Why does a capacitor block DC current, but allow AC current to pass through?

william1941 | Student

The way capacitors and resistors behave is totally different. While resistors allow a current to flow through them which is proportional to the voltage drop across the resistor, capacitors oppose a change in voltage across them by either drawing in or supplying current as they charge or discharge resp. The flow of current through a capacitor is thus directly proportional to the rate of change of voltage across it.

This is given by the relation, i = C* (de/dt) where de/dt is the instantaneous change in voltage.

As the voltage does not change in the case of DC, de/dt = 0 and the current that is allowed to pass through by the capacitor is 0. For AC voltage the voltage changes in a regular manner. Hence here de/dt is not 0 and a current is allowed to flow through by the capacitor.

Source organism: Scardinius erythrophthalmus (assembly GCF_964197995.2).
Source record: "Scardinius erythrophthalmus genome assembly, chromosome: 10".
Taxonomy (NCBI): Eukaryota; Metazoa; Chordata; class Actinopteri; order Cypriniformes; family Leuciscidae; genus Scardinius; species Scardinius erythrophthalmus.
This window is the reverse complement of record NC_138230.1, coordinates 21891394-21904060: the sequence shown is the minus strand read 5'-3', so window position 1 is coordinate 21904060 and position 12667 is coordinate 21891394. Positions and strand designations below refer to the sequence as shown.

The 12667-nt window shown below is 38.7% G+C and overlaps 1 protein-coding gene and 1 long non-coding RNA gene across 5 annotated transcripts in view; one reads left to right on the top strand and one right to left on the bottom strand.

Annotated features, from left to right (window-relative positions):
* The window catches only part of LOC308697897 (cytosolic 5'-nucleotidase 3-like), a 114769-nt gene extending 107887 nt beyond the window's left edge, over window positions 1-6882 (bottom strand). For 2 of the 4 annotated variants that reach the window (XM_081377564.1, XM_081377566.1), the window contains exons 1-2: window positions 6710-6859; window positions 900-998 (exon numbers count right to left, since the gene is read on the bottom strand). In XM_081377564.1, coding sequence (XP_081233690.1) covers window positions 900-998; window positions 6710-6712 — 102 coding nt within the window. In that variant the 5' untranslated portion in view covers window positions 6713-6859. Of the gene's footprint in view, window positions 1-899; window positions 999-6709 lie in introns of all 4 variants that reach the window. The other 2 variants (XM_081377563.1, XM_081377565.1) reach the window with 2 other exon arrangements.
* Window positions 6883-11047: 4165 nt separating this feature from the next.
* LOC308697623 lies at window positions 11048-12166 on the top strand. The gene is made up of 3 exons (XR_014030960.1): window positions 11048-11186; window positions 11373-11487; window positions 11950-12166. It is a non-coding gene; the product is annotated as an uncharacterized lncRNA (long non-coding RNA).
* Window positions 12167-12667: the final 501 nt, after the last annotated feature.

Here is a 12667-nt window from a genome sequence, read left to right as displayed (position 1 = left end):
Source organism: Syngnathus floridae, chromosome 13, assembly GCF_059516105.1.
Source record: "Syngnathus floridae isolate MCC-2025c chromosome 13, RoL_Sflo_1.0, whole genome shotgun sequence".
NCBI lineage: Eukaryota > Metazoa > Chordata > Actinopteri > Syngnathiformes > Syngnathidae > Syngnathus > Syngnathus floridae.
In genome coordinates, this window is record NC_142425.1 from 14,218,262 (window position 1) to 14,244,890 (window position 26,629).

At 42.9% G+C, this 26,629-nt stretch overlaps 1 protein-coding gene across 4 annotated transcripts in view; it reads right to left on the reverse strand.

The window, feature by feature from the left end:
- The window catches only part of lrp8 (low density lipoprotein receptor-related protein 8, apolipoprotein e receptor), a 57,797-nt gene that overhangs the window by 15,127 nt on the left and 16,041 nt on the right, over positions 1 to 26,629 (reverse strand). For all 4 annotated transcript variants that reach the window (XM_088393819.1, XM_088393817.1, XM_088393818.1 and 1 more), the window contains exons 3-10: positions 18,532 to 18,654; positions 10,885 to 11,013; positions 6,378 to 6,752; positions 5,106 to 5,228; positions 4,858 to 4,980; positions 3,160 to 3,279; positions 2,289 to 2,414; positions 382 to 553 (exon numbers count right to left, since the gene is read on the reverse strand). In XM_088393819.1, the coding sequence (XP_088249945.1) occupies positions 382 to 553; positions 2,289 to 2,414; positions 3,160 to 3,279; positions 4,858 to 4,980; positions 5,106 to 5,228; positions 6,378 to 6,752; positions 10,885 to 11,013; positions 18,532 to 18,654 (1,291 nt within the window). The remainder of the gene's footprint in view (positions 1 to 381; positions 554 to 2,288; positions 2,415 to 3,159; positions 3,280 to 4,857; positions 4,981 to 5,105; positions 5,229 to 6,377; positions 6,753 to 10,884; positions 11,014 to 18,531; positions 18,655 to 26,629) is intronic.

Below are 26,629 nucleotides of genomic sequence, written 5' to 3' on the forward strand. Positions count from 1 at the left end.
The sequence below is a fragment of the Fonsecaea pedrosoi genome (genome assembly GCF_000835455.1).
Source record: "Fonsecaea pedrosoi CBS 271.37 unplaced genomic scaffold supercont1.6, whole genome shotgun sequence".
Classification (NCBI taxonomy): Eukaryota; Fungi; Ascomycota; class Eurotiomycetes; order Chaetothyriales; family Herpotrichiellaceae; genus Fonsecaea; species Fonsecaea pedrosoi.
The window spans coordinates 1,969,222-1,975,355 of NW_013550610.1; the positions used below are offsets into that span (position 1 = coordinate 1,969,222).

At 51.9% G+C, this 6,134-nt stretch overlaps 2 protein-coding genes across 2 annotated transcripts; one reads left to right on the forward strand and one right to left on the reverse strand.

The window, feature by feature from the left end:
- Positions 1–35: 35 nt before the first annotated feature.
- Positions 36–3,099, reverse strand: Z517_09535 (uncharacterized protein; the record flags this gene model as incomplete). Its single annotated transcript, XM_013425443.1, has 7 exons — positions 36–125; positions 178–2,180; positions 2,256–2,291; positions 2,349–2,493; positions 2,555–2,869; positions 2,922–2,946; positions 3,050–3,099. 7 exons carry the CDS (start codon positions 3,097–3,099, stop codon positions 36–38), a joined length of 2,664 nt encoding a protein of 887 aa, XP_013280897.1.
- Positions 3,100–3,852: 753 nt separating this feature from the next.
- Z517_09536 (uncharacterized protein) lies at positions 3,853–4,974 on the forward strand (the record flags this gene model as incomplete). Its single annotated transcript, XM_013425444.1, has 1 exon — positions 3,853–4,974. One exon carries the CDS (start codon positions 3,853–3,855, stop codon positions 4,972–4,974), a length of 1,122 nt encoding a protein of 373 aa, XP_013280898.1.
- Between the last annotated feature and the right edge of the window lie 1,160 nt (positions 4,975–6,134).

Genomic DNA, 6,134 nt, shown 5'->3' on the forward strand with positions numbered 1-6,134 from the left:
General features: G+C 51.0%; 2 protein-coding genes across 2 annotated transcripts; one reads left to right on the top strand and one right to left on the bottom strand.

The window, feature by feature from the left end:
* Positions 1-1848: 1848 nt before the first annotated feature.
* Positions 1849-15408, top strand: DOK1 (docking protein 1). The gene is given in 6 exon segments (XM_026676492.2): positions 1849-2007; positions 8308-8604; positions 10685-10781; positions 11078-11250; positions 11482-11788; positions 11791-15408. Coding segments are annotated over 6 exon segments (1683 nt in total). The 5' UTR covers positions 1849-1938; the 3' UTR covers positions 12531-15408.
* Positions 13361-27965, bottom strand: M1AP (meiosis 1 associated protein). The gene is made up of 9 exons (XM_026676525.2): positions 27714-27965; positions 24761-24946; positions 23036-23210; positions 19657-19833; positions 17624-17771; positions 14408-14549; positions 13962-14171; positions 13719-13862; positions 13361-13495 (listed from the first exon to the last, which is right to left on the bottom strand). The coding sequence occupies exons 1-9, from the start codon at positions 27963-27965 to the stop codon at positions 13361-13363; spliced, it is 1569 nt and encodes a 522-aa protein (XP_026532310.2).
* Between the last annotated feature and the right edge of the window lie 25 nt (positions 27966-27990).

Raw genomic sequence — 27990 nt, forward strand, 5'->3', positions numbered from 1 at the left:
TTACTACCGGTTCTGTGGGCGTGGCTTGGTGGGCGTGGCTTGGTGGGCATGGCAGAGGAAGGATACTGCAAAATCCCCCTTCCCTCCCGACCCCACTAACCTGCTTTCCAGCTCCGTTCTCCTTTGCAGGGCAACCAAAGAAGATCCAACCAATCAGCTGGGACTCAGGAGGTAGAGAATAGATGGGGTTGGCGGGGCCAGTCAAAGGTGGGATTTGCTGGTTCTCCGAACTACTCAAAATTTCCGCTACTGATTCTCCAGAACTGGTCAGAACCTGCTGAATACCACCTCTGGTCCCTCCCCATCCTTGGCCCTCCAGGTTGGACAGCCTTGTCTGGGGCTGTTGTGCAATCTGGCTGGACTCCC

crosswind5 | Student

Dont be so panic, u dnt have to learn huge theory. U cn just learn it with the formula ------- xc=1/(2 pi f c). Where xc=capacitive reactance, f=frequency, c=capacitance and pi=3.14. 
So in case of an dc frequency,i.e, f is zero. So reactance i.e., impedance is infinite. ( According to formula,put 0 in place of f, u get xc=~infinite). Thats why capacitor gives infinite impedance or resistance to dc signal... Got it?

astrosonuthird | Student

The capacitors block DC current because there is an insulating layer between one part and the other part of the circuit.


We know that direct current cannot pass though a open circuit.



Am I right!!!????

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